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The U.S. Army is developing A.I. missiles that can choose their own targets

The United States military wants to equip itself with a new type of artificial intelligence-guided missile, which will use A.I. smarts to pursue its targets. While the U.S. Army already employs a missile which uses infrared sensors to locate and attack tanks at a range of around 200 meters, this new smart projectile could serve as a longer range option. Several contractors are hoping to win the Cannon-Delivered Area Effects Munition (C-DAEM) bid, with prototype demonstrations set to be shown off in 2021. The time between now and then will be used to develop the necessary software.

Requirements for would-be contractors include the ability to build a weapon that can hit “moving and imprecisely located armored targets” whose “exact position has high uncertainty.” The level of autonomy of this weapon isn’t wholly clear.

New Scientist, which reported the news, said that “unlike laser-guided weapons, which hit a target highlighted by a human operator, C-DAEM will find targets for itself.” It will boast algorithms able to distinguish between friend and foe in battlezone situations that could contain civilians alongside military troops.

However, a spokesperson for the U.S. Army disputes that this will be a missile that selects its own target. In a statement, they said: “This is not an autonomous weapon, nor is it intended to be. We seek an advanced capability for a round — once fired — to continue pursuing a target despite the types of interference that might cause it to pursue something else. This would improve our capabilities to avoid collateral damage.” In other words, this would be akin to a heat-seeking missile on steroids.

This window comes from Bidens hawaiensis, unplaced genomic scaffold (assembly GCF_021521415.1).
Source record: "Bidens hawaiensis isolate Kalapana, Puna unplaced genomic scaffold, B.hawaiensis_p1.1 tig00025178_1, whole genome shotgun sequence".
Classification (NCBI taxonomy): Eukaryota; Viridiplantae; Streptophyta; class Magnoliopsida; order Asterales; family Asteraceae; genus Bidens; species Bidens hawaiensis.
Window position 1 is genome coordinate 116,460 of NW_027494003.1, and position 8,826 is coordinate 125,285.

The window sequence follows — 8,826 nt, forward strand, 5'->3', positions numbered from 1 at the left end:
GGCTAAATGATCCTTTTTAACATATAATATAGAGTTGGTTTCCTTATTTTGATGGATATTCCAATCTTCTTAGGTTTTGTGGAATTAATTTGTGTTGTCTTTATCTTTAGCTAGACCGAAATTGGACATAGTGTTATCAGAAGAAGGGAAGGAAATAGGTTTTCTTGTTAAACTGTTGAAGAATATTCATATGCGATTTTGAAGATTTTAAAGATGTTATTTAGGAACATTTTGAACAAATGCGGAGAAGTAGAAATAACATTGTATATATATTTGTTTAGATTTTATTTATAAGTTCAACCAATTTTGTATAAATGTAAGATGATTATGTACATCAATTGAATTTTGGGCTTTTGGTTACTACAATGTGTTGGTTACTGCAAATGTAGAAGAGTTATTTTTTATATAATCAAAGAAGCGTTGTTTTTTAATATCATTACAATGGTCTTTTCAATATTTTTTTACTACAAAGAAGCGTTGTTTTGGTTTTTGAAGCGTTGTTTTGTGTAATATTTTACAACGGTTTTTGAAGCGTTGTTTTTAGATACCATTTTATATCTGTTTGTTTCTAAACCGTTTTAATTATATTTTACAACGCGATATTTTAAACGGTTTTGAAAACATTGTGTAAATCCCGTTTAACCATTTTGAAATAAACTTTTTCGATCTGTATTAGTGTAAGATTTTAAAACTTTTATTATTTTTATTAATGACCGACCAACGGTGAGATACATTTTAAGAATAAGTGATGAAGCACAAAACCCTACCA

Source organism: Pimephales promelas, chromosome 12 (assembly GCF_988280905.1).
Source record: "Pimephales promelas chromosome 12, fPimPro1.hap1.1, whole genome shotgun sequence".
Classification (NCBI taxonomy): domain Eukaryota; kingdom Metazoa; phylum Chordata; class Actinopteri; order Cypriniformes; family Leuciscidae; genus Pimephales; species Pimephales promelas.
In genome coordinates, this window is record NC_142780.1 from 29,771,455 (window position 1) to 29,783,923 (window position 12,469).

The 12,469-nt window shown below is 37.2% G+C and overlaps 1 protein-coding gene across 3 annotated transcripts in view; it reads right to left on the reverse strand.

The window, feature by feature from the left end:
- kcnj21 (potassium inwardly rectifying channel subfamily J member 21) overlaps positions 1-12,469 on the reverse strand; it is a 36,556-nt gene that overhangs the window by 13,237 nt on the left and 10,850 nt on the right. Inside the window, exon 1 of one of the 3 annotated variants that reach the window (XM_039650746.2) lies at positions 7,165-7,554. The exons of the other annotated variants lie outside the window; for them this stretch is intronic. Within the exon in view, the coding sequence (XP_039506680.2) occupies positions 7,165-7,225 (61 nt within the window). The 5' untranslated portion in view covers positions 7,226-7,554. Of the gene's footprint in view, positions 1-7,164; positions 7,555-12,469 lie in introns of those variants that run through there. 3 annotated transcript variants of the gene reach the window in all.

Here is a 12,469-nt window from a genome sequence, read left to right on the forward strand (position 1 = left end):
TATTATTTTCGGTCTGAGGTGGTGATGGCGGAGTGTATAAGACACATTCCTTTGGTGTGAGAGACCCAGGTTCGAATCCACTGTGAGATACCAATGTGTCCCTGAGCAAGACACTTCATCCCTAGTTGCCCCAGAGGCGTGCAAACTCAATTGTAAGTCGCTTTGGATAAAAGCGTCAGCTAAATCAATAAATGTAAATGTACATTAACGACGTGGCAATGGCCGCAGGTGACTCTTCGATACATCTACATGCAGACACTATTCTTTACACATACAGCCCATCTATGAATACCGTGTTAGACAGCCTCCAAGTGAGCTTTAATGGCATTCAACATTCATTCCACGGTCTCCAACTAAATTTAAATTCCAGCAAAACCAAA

If successful, the C-DAEM weapon will replace cluster warheads. These weapons function by scattering multiple grenades over wide areas. While effective, cluster warheads frequently leave unexploded grenades following an attack.

Given that the contracts for the C-DAEM won’t be awarded until 2021 at the earliest, it’s not clear exactly how long it will be before the weapons are likely to be deployed in a conflict situation. Nonetheless, it’s yet another example of how cutting edge artificial intelligence — which most of us associate with consumer-facing products — are being examined for potential military usage as well.

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Luke Dormehl
I'm a UK-based tech writer covering Cool Tech at Digital Trends. I've also written for Fast Company, Wired, the Guardian…
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